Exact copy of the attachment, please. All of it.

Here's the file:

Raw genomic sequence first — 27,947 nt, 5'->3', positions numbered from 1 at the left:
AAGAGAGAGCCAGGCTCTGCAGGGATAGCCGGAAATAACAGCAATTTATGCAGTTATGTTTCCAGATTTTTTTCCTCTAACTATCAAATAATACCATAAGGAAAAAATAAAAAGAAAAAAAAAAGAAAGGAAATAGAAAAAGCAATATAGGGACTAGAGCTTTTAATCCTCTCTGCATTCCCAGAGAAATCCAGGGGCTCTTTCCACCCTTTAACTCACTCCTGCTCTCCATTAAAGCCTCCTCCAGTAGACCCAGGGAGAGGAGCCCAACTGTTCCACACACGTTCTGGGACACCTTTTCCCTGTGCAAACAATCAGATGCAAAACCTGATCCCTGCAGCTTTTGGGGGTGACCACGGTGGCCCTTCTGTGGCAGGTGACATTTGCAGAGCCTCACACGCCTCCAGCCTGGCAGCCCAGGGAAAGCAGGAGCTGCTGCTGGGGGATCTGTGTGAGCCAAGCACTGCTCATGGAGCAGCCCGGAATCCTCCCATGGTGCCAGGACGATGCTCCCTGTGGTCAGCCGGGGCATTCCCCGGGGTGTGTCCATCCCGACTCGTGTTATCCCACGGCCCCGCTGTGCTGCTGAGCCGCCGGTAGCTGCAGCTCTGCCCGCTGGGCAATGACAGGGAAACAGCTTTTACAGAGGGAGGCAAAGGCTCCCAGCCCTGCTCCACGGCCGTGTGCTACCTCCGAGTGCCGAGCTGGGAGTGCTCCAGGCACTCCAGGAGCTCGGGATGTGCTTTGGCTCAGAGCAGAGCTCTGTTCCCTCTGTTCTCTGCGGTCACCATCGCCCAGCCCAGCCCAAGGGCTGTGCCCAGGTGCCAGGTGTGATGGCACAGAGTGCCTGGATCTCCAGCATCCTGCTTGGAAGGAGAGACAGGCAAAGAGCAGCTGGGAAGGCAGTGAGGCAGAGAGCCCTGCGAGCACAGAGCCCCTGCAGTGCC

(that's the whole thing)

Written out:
Raw genomic sequence first — 27,947 nt, 5'->3', positions numbered from 1 at the left:
AAGAGAGAGCCAGGCTCTGCAGGGATAGCCGGAAATAACAGCAATTTATGCAGTTATGTTTCCAGATTTTTTTCCTCTAACTATCAAATAATACCATAAGGAAAAAATAAAAAGAAAAAAAAAAGAAAGGAAATAGAAAAAGCAATATAGGGACTAGAGCTTTTAATCCTCTCTGCATTCCCAGAGAAATCCAGGGGCTCTTTCCACCCTTTAACTCACTCCTGCTCTCCATTAAAGCCTCCTCCAGTAGACCCAGGGAGAGGAGCCCAACTGTTCCACACACGTTCTGGGACACCTTTTCCCTGTGCAAACAATCAGATGCAAAACCTGATCCCTGCAGCTTTTGGGGGTGACCACGGTGGCCCTTCTGTGGCAGGTGACATTTGCAGAGCCTCACACGCCTCCAGCCTGGCAGCCCAGGGAAAGCAGGAGCTGCTGCTGGGGGATCTGTGTGAGCCAAGCACTGCTCATGGAGCAGCCCGGAATCCTCCCATGGTGCCAGGACGATGCTCCCTGTGGTCAGCCGGGGCATTCCCCGGGGTGTGTCCATCCCGACTCGTGTTATCCCACGGCCCCGCTGTGCTGCTGAGCCGCCGGTAGCTGCAGCTCTGCCCGCTGGGCAATGACAGGGAAACAGCTTTTACAGAGGGAGGCAAAGGCTCCCAGCCCTGCTCCACGGCCGTGTGCTACCTCCGAGTGCCGAGCTGGGAGTGCTCCAGGCACTCCAGGAGCTCGGGATGTGCTTTGGCTCAGAGCAGAGCTCTGTTCCCTCTGTTCTCTGCGGTCACCATCGCCCAGCCCAGCCCAAGGGCTGTGCCCAGGTGCCAGGTGTGATGGCACAGAGTGCCTGGATCTCCAGCATCCTGCTTGGAAGGAGAGACAGGCAAAGAGCAGCTGGGAAGGCAGTGAGGCAGAGAGCCCTGCGAGCACAGAGCCCCTGCAGTGCC